Serena Ryen plays Lola in CPT’s Public Reading of (PH)(F)REAKING
Friday Jan 21st 10pm at Dixon Place
I returned to New York City about six months ago, after nearly a year with a theatre company out west. Since my homecoming, I’ve been diligently pounding the pavement (as we say in the biz) and working to perfect the magical balancing act that all New York-based artists are familiar with:
“Okay, I can babysit from this time to this time and that will keep the rent paid while I go on these two auditions today but then I won’t have time to do the laundry which means that dress I wanted to wear to my second audition tomorrow won’t be clean and I definitely won’t have time to do the dishes so I’ll have to buy dinner out and I guess I can just memorize my audition sides on the train, right?”
After a few months of this, I was unsurprisingly burnt-the-fuck-out. Not only were the dishes never done, but I had become completely detached from my need to make art. I went on auditions almost every day, but I didn’t feel like I was able to truly share a part of myself at any of them. When I sang, the notes escaped my throat devoid of any truthful connection. When I read novels, none of the words resonated deeper than the page. My creativity felt completely zapped by the daily grind.
When I first read the script for Critical Point Theatre’s developmental reading of their play (ph)(f)reaking, I knew something special had just fallen into my hands. Here was a play that instantly drew me in with its unabashed questions surrounding misogyny, internet addiction, and empathy. What could be better?
I was given the exciting task of dissecting and embodying Lola, a small-town girl who gets her kicks performing for a faceless audience via her webcam. I run in some wacky circles and have a few friends who’ve dabbled in various types of sex work, so I was able to avoid the trap of judging Lola for what she chooses to do with her body. The stickier quagmire was how to identify with her; I can easily understand that some people enjoy the thrills of camming, but how could I find that impulse within myself so an audience believes Lola’s desires are my own?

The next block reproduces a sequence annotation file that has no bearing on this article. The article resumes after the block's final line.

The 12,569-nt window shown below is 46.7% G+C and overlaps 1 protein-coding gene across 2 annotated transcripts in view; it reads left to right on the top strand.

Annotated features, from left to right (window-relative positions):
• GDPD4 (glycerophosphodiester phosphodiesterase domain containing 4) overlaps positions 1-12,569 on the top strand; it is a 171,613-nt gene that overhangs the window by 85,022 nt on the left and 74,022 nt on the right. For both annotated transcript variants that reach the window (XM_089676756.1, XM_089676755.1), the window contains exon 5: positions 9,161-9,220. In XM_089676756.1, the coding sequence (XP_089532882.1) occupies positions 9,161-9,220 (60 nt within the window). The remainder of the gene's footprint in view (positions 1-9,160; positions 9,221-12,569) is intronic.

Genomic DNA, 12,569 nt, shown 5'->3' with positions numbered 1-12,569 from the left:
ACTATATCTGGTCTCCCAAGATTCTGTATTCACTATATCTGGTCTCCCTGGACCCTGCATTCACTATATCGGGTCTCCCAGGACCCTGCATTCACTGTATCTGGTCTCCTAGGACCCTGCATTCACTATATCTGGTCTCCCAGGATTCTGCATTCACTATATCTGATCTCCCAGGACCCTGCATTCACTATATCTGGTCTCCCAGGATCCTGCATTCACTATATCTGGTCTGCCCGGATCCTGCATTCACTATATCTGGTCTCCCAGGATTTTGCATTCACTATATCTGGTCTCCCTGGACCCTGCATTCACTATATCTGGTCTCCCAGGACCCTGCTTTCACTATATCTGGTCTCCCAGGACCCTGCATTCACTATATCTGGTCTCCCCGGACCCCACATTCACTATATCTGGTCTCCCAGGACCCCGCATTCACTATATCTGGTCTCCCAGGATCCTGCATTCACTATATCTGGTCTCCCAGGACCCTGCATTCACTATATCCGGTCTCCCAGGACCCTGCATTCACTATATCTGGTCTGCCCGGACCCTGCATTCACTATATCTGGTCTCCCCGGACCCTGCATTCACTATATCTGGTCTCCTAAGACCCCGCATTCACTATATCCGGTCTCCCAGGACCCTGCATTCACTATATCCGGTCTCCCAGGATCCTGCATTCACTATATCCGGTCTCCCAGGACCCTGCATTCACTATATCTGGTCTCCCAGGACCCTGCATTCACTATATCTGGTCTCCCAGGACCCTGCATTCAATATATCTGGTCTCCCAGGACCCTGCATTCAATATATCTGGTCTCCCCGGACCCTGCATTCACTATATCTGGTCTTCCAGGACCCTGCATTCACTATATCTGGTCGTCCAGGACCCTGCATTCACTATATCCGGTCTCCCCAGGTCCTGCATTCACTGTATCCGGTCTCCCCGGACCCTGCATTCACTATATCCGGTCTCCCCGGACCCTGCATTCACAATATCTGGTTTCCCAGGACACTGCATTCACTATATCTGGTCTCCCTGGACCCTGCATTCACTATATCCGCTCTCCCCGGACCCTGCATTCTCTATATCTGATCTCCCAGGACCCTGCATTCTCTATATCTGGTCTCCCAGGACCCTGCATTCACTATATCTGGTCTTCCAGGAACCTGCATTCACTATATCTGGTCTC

Sexuality, for me, has always been a personal, private experience. The idea of faceless men oogling and objectifying me is the opposite of a turn-on. I struggled to relate to Lola and went through endless imaginary circumstances as to WHY she does what she does: I said to myself “Maybe she’s so deep in student debt that this is the only way she can pay all her bills,” or “Maybe she was sexually abused as a child and now she doesn’t think she deserves more than being objectified.” I realized that these justifications were little more than veiled judgements, which I had been prematurely proud of myself for avoiding. Then Will Jennings, the director of (ph)(f)reaking, sent me something that opened my eyes.
(Ph)(f)reaking, the play, is one piece of a much larger artistic puzzle that examines sexual freedom and respect in the digital age. The Lola Project is a webseries in-the-making that Will and fellow Critical Point Theatre member Jackie Mullen have written to delve deeper into Lola’s life and motivations. In the first episode, Lola’s webcam identity is hacked, and her videos – which she once controlled – are distributed to dozens of websites without her permission. When Lola’s brother essentially asks her “Why the hell would you want to be a webcam girl??” her response is “…an outlet I guess. Artistic freedom. A chance to own my own body…”
Everything started coming together. Lola does not put herself on camera to be objectified, but to empower and express herself! And why not? We live in a world in which men have dictated how women should be allowed to use their own bodies for centuries. Why shouldn’t Lola and real-life women like her take their sexuality into their own hands? Who says girls shouldn’t enjoy their bodies and enjoy sharing them in whatever ways they see fit? It had never quite occurred to me before that, when consensual, sexual expression is just as valid of an artistic outlet as painting or singing or acting.
For me, this discovery was twofold: on one hand, it helped me to empathize with people who previously seemed so separate from me; and on the other hand, my deepened understanding of Lola’s need for a creative outlet reignited my own artistic life! As you know, the daily grind had started to annihilate my connection to my art and to the rest of the world. Diving into Lola’s world and working to understand her complex psychology has reminded me why I love performing. I LOVE learning why people do what they do, and even the toughest hustle can’t take that away from me.
COME SEE (PH)(F)REAKING
AT DIXON PLACE IN NYC!
JANUARY 21 | 10 PM
TICKETS | WEB | FACEBOOK| TWITTER| INSTAGRAM